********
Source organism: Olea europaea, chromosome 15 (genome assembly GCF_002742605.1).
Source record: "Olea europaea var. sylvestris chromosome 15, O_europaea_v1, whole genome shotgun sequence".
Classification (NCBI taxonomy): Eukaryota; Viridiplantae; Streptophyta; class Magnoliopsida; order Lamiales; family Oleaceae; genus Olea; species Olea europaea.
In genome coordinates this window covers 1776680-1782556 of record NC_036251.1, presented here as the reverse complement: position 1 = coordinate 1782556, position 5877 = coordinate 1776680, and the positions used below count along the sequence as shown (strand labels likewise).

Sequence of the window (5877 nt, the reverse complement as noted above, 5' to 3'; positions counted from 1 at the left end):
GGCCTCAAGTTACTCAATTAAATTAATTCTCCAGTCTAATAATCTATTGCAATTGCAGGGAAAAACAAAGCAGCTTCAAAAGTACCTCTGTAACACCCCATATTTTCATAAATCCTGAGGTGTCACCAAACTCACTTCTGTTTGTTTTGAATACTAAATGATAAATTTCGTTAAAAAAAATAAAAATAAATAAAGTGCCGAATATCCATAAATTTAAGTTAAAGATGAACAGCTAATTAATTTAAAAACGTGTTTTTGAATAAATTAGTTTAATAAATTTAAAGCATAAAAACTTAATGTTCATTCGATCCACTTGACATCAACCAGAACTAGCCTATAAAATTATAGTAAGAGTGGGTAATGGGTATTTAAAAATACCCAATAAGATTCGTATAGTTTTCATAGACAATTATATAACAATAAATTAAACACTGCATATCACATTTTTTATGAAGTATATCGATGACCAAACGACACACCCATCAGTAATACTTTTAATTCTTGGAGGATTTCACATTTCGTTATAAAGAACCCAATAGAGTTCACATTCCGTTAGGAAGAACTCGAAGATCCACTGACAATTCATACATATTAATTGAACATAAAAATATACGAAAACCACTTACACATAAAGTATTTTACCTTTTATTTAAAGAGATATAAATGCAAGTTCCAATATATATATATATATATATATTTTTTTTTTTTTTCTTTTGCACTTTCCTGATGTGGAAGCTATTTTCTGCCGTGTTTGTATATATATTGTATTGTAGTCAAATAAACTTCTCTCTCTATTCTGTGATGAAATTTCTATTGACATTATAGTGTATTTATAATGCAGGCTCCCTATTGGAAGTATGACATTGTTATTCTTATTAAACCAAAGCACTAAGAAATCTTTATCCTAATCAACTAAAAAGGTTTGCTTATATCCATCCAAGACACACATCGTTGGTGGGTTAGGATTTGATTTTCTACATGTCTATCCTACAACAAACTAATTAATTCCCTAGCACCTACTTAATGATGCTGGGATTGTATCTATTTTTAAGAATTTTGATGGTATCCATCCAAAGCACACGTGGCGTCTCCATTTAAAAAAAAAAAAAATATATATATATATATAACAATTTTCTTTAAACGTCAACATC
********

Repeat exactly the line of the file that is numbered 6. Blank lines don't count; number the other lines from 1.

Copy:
GGCCTCAAGTTACTCAATTAAATTAATTCTCCAGTCTAATAATCTATTGCAATTGCAGGGAAAAACAAAGCAGCTTCAAAAGTACCTCTGTAACACCCCATATTTTCATAAATCCTGAGGTGTCACCAAACTCACTTCTGTTTGTTTTGAATACTAAATGATAAATTTCGTTAAAAAAAATAAAAATAAATAAAGTGCCGAATATCCATAAATTTAAGTTAAAGATGAACAGCTAATTAATTTAAAAACGTGTTTTTGAATAAATTAGTTTAATAAATTTAAAGCATAAAAACTTAATGTTCATTCGATCCACTTGACATCAACCAGAACTAGCCTATAAAATTATAGTAAGAGTGGGTAATGGGTATTTAAAAATACCCAATAAGATTCGTATAGTTTTCATAGACAATTATATAACAATAAATTAAACACTGCATATCACATTTTTTATGAAGTATATCGATGACCAAACGACACACCCATCAGTAATACTTTTAATTCTTGGAGGATTTCACATTTCGTTATAAAGAACCCAATAGAGTTCACATTCCGTTAGGAAGAACTCGAAGATCCACTGACAATTCATACATATTAATTGAACATAAAAATATACGAAAACCACTTACACATAAAGTATTTTACCTTTTATTTAAAGAGATATAAATGCAAGTTCCAATATATATATATATATATATATTTTTTTTTTTTTTCTTTTGCACTTTCCTGATGTGGAAGCTATTTTCTGCCGTGTTTGTATATATATTGTATTGTAGTCAAATAAACTTCTCTCTCTATTCTGTGATGAAATTTCTATTGACATTATAGTGTATTTATAATGCAGGCTCCCTATTGGAAGTATGACATTGTTATTCTTATTAAACCAAAGCACTAAGAAATCTTTATCCTAATCAACTAAAAAGGTTTGCTTATATCCATCCAAGACACACATCGTTGGTGGGTTAGGATTTGATTTTCTACATGTCTATCCTACAACAAACTAATTAATTCCCTAGCACCTACTTAATGATGCTGGGATTGTATCTATTTTTAAGAATTTTGATGGTATCCATCCAAAGCACACGTGGCGTCTCCATTTAAAAAAAAAAAAAATATATATATATATATAACAATTTTCTTTAAACGTCAACATC